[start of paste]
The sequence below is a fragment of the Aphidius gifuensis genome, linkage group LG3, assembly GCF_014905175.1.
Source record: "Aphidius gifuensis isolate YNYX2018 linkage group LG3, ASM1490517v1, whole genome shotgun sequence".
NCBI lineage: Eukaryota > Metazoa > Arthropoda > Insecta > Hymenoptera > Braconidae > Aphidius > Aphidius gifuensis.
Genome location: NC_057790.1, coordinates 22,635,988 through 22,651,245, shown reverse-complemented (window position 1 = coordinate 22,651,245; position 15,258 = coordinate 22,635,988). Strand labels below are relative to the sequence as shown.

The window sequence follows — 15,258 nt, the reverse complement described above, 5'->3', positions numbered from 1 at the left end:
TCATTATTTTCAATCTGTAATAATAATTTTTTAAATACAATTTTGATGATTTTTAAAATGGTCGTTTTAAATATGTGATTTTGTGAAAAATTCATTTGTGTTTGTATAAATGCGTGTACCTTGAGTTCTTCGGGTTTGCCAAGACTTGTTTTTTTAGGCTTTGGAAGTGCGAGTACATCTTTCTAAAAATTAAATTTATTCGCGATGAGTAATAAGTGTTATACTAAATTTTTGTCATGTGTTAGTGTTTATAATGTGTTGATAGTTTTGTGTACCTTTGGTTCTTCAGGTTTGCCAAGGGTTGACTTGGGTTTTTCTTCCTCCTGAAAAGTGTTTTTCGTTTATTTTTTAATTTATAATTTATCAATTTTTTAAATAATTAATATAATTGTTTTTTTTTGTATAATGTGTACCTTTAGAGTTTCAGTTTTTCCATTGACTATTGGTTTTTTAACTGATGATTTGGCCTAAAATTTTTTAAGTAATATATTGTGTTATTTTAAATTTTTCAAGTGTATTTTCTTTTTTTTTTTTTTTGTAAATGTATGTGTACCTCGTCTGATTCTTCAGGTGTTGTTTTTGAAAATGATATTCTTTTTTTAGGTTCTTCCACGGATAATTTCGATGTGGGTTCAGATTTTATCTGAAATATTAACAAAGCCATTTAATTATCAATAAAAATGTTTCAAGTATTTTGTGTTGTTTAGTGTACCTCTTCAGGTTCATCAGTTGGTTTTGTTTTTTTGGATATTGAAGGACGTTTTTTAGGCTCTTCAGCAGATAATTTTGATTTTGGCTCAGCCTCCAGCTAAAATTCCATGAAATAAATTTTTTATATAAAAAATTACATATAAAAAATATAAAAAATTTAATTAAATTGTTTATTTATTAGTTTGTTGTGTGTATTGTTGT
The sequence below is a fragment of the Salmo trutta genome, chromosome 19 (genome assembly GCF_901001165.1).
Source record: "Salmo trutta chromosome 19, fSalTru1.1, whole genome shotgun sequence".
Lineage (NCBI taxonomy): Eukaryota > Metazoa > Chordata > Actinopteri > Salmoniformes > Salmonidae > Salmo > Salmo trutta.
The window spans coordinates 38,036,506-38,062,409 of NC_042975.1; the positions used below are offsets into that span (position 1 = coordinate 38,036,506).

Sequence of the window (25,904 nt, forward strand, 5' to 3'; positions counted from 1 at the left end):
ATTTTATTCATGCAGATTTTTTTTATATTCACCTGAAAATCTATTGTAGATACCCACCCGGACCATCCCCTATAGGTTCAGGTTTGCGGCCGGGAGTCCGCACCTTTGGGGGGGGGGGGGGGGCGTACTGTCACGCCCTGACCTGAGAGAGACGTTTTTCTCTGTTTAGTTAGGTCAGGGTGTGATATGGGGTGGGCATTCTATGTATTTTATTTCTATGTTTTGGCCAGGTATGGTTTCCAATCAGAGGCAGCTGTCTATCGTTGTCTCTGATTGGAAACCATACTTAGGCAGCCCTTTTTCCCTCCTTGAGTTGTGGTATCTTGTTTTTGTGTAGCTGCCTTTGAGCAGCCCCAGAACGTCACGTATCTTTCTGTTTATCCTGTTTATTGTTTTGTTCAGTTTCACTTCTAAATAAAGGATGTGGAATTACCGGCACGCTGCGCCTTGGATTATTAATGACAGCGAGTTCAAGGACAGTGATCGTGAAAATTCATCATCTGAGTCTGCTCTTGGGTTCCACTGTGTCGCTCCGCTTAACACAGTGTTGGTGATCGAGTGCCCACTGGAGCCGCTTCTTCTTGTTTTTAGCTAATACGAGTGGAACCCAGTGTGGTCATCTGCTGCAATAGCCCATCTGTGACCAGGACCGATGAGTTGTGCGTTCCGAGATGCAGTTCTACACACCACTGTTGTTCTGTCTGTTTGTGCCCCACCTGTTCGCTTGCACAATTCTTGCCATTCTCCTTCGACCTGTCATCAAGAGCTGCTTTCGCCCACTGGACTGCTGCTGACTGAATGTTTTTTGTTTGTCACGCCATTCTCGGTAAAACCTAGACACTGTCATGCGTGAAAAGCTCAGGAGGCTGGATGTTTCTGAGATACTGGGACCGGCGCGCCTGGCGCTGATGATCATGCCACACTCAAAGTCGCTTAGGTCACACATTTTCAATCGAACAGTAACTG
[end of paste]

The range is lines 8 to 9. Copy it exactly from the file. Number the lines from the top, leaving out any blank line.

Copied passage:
Source record: "Salmo trutta chromosome 19, fSalTru1.1, whole genome shotgun sequence".
Lineage (NCBI taxonomy): Eukaryota > Metazoa > Chordata > Actinopteri > Salmoniformes > Salmonidae > Salmo > Salmo trutta.